BURROWING PERFORMANCE OF PACIFIC SAND CRABS (EMERITA ANALOGA) IN SUBSTRATA OF VARIOUS SIZES
Stacy Schkoda, Joseph Gamez, Austin Xu, Nathan Vega, Jordan Abney, William Hoese, Erin Misty Paig-Tran.
California State University, Fullerton, Fullerton, CA.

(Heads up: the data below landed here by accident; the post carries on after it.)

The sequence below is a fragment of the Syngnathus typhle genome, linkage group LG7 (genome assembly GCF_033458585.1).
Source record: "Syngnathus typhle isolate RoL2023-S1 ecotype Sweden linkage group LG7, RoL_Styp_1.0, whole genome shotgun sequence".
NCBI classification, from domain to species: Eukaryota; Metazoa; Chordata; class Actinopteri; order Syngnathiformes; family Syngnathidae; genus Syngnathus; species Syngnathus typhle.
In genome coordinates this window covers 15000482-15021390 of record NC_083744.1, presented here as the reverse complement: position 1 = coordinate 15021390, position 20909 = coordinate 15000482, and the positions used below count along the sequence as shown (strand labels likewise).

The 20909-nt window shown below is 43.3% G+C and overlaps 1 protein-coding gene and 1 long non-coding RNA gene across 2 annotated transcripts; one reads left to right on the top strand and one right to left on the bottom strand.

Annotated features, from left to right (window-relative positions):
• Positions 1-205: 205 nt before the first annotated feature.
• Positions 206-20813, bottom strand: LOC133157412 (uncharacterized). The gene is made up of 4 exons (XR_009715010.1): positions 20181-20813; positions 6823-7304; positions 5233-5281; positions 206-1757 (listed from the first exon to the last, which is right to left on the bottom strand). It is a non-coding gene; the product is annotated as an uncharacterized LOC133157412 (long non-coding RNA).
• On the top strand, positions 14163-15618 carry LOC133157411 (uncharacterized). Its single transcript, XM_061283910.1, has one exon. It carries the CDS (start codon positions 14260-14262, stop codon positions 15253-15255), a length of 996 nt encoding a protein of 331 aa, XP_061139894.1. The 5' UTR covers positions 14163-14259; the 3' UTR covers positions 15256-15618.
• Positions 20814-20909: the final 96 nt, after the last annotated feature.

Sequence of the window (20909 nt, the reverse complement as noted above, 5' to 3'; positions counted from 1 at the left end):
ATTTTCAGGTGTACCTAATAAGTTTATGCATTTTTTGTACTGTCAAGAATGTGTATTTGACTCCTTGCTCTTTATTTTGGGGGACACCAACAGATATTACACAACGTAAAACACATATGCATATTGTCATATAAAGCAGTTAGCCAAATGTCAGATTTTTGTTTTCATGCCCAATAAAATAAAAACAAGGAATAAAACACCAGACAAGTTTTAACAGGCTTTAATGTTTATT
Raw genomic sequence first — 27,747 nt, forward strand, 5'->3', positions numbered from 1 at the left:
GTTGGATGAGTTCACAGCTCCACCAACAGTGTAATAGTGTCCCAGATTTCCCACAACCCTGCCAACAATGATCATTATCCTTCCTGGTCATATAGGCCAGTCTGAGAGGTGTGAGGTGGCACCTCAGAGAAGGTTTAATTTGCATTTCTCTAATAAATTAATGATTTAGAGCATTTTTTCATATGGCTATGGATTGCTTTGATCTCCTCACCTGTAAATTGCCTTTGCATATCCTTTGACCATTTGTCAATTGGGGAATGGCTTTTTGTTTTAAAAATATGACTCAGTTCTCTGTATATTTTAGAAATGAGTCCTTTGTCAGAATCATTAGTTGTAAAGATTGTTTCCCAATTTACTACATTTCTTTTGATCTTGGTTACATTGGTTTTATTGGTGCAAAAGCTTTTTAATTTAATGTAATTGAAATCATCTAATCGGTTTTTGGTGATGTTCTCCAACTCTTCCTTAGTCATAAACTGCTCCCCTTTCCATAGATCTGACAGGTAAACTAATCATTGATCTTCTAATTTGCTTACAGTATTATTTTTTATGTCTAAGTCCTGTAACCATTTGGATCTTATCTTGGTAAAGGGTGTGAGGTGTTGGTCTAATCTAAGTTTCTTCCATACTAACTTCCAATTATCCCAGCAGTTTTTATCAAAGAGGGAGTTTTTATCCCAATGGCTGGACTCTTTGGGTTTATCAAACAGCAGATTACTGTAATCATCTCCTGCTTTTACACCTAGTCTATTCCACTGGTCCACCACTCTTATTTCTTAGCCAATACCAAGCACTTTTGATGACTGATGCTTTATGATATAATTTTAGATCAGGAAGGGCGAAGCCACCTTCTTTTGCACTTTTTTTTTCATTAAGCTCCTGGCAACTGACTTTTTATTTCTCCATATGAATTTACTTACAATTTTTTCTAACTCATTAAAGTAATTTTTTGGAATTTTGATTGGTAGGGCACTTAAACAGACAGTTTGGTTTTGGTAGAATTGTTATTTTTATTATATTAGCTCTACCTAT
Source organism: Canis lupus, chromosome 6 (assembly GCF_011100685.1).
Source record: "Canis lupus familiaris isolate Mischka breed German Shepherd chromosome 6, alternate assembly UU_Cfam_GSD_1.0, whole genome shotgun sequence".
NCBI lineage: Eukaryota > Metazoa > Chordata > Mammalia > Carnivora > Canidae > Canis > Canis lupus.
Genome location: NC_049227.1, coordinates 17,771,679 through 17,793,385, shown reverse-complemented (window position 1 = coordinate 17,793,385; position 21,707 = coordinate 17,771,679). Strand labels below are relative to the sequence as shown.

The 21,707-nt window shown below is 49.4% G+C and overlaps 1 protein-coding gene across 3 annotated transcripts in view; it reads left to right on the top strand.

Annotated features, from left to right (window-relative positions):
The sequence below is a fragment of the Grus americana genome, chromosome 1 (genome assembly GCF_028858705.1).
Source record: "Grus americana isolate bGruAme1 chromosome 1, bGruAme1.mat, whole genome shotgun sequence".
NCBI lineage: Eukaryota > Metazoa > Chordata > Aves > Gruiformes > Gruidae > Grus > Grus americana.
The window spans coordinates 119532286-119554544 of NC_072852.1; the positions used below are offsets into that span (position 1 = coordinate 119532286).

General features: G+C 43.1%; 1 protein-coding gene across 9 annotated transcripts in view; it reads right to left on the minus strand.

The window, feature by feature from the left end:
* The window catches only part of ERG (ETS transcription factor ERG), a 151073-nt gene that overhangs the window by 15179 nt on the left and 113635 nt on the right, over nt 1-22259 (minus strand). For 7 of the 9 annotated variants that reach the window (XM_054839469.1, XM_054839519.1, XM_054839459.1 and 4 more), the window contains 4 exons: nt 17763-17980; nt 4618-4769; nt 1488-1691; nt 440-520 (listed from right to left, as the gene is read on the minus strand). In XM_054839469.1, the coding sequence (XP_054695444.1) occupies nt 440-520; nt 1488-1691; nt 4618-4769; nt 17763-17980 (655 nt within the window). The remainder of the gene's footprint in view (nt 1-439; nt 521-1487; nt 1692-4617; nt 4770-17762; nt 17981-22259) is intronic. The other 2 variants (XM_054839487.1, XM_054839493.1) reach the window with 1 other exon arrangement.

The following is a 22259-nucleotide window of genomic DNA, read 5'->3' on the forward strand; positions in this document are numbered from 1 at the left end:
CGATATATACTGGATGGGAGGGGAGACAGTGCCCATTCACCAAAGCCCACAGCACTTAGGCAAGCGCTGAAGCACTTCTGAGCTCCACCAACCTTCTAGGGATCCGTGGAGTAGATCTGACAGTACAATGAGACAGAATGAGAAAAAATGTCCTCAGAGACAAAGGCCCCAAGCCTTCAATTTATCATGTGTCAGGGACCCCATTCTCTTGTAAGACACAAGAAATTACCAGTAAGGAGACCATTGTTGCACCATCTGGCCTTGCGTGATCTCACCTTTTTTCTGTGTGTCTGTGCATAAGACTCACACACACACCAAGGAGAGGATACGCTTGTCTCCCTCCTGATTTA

Pacific sand crabs (Emerita analoga) rely on burrowing to maintain position within the swash zone and to avoid exposure to predators, yet must remain near the surface to respire and filter-feed. We hypothesized burrowing efficiency is related to 1) body size to substrata ratio, and 2) penetrability of the substratum (a measure of how displaceable sand grains are). We collected sand from 6 tidal depths and measured grain size composition within each aliquot. We measured burrowing performance (the ability to burrow) and time to burrow (body lengths/second) in 6 substrata categories ranging from fine grain (0.05 – 0.3mm) to shell (> 4mm), in N = 15 small (8mm – 15mm) and N = 17 large (longer than 15mm) crabs using high-speed video (600 FPS). We recorded a minimum of three burrowing trials per size class for each substratum category, and each crab was used once (N = 32 separate burrowing trials). We used particle image velocimetry (PIV) to test whether crabs fluidized the substrata while burrowing; however, only large crabs were capable of this. Burrowing performance was significantly different between small and large crabs across all substrata (p < 0.001); time to burrow (bl/s) was different among substratum (p = 0.008). Small crabs’ burrowing performance peaked in fine sediment (0.3 – 0.7mm), while larger crabs peaked in mid-range size sediment (0.7 – 1mm). Substratum penetrability was significantly different among all substrata types (p < 0.001). Large crabs are true burrowing generalists, while small crabs are constrained to smaller grain sizes.